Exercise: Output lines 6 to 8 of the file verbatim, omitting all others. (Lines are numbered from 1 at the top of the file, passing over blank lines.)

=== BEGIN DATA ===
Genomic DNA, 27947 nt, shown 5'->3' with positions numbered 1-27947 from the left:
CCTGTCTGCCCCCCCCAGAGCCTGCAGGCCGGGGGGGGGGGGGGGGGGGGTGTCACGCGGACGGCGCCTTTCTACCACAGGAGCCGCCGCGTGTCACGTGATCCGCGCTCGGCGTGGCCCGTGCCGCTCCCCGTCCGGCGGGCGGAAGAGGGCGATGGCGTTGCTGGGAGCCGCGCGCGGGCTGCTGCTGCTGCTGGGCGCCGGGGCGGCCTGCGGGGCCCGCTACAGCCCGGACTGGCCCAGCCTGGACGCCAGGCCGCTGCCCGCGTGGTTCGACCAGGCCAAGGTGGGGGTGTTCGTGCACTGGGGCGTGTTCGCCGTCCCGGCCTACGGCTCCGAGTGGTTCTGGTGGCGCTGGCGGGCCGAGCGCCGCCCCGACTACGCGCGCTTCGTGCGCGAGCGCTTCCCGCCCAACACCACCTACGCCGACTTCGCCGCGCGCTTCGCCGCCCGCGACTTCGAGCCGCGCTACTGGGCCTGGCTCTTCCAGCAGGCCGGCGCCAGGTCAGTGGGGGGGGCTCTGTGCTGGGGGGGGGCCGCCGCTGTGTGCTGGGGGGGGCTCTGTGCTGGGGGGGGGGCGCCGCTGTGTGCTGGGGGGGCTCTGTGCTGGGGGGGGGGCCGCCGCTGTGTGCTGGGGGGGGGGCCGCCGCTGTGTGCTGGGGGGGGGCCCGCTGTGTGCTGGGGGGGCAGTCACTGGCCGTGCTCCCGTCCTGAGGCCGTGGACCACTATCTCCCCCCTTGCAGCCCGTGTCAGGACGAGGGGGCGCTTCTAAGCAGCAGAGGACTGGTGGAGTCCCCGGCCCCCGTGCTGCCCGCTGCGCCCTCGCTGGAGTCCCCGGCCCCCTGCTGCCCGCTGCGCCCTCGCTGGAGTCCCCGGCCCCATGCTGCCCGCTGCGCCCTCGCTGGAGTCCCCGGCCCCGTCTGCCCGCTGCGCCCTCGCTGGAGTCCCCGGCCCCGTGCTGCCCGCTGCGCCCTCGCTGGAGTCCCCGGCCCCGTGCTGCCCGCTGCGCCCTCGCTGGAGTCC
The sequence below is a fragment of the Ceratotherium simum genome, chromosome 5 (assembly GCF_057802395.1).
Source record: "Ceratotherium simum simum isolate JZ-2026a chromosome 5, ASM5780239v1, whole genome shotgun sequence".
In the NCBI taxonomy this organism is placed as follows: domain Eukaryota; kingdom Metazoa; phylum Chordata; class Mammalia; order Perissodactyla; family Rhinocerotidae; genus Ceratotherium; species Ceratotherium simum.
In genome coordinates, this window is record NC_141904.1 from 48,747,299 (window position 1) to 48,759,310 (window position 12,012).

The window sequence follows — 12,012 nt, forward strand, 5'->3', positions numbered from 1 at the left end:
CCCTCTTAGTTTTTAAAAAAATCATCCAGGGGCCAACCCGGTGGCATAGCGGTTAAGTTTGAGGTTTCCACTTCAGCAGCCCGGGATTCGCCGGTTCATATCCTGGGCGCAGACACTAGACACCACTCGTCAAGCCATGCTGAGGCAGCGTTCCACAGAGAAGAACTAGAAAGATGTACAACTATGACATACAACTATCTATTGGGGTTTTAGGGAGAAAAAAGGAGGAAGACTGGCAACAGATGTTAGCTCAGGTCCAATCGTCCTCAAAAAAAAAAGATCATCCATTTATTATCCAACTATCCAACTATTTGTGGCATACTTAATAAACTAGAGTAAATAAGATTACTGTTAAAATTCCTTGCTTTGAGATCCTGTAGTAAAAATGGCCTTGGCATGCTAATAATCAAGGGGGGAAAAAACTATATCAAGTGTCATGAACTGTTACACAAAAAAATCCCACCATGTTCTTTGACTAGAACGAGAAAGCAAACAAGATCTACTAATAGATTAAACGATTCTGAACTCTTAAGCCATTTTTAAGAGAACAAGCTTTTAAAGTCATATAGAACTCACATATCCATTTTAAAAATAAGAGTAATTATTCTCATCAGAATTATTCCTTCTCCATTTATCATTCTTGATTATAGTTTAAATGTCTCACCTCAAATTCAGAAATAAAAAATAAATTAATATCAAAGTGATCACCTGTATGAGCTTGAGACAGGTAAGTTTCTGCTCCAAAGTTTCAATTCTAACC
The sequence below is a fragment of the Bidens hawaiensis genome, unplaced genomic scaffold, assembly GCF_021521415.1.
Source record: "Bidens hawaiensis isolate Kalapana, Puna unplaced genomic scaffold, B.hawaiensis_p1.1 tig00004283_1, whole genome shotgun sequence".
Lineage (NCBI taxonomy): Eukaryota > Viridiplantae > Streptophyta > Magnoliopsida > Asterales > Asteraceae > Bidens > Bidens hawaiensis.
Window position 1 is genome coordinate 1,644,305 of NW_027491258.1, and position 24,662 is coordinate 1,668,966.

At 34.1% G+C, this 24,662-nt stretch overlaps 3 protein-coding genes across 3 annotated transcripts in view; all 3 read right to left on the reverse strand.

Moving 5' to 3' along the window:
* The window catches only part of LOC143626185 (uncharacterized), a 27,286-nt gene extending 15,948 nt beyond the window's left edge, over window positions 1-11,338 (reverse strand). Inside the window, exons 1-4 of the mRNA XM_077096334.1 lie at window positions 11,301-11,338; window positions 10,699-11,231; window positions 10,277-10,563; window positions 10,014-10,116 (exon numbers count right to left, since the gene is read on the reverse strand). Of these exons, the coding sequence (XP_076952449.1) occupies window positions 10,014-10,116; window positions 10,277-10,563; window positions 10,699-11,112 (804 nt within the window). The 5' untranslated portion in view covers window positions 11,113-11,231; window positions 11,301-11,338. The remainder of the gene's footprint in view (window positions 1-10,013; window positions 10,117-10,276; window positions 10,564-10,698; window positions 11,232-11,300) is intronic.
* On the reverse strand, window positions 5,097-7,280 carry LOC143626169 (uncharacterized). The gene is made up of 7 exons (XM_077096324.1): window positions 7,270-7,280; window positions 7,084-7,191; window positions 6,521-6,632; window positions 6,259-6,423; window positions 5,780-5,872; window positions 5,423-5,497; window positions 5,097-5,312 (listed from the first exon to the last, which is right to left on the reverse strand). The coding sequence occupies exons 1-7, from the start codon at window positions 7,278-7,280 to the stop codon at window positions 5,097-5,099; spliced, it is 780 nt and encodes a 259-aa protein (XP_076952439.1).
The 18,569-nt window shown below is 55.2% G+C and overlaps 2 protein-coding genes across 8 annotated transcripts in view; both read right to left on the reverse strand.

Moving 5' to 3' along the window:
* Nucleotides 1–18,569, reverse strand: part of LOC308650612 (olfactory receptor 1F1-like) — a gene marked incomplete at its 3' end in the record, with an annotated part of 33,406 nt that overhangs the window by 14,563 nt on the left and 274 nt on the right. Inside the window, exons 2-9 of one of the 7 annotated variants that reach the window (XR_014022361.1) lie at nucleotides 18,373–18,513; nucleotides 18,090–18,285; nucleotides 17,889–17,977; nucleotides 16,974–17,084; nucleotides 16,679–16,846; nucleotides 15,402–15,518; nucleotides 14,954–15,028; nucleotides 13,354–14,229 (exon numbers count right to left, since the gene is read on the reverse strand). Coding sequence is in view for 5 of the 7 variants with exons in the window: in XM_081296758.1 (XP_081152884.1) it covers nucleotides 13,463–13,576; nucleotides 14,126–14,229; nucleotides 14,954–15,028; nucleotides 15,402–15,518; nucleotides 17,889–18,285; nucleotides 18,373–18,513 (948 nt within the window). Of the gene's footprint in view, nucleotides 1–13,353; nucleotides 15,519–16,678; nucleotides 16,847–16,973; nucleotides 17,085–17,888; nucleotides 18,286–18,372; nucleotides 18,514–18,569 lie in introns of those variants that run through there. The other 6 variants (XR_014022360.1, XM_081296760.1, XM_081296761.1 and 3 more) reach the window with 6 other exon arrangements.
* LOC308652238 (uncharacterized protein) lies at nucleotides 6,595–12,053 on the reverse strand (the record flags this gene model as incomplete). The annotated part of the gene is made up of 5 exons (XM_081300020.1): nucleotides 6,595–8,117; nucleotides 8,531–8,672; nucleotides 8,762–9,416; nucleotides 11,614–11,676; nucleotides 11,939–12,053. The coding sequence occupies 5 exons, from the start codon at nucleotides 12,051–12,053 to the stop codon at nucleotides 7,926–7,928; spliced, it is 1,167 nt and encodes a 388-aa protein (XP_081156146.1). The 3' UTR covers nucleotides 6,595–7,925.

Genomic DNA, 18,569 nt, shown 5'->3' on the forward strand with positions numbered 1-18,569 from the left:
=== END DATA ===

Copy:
In genome coordinates, this window is record NC_141904.1 from 48,747,299 (window position 1) to 48,759,310 (window position 12,012).

The window sequence follows — 12,012 nt, forward strand, 5'->3', positions numbered from 1 at the left end:
CCCTCTTAGTTTTTAAAAAAATCATCCAGGGGCCAACCCGGTGGCATAGCGGTTAAGTTTGAGGTTTCCACTTCAGCAGCCCGGGATTCGCCGGTTCATATCCTGGGCGCAGACACTAGACACCACTCGTCAAGCCATGCTGAGGCAGCGTTCCACAGAGAAGAACTAGAAAGATGTACAACTATGACATACAACTATCTATTGGGGTTTTAGGGAGAAAAAAGGAGGAAGACTGGCAACAGATGTTAGCTCAGGTCCAATCGTCCTCAAAAAAAAAAGATCATCCATTTATTATCCAACTATCCAACTATTTGTGGCATACTTAATAAACTAGAGTAAATAAGATTACTGTTAAAATTCCTTGCTTTGAGATCCTGTAGTAAAAATGGCCTTGGCATGCTAATAATCAAGGGGGGAAAAAACTATATCAAGTGTCATGAACTGTTACACAAAAAAATCCCACCATGTTCTTTGACTAGAACGAGAAAGCAAACAAGATCTACTAATAGATTAAACGATTCTGAACTCTTAAGCCATTTTTAAGAGAACAAGCTTTTAAAGTCATATAGAACTCACATATCCATTTTAAAAATAAGAGTAATTATTCTCATCAGAATTATTCCTTCTCCATTTATCATTCTTGATTATAGTTTAAATGTCTCACCTCAAATTCAGAAATAAAAAATAAATTAATATCAAAGTGATCACCTGTATGAGCTTGAGACAGGTAAGTTTCTGCTCCAAAGTTTCAATTCTAACC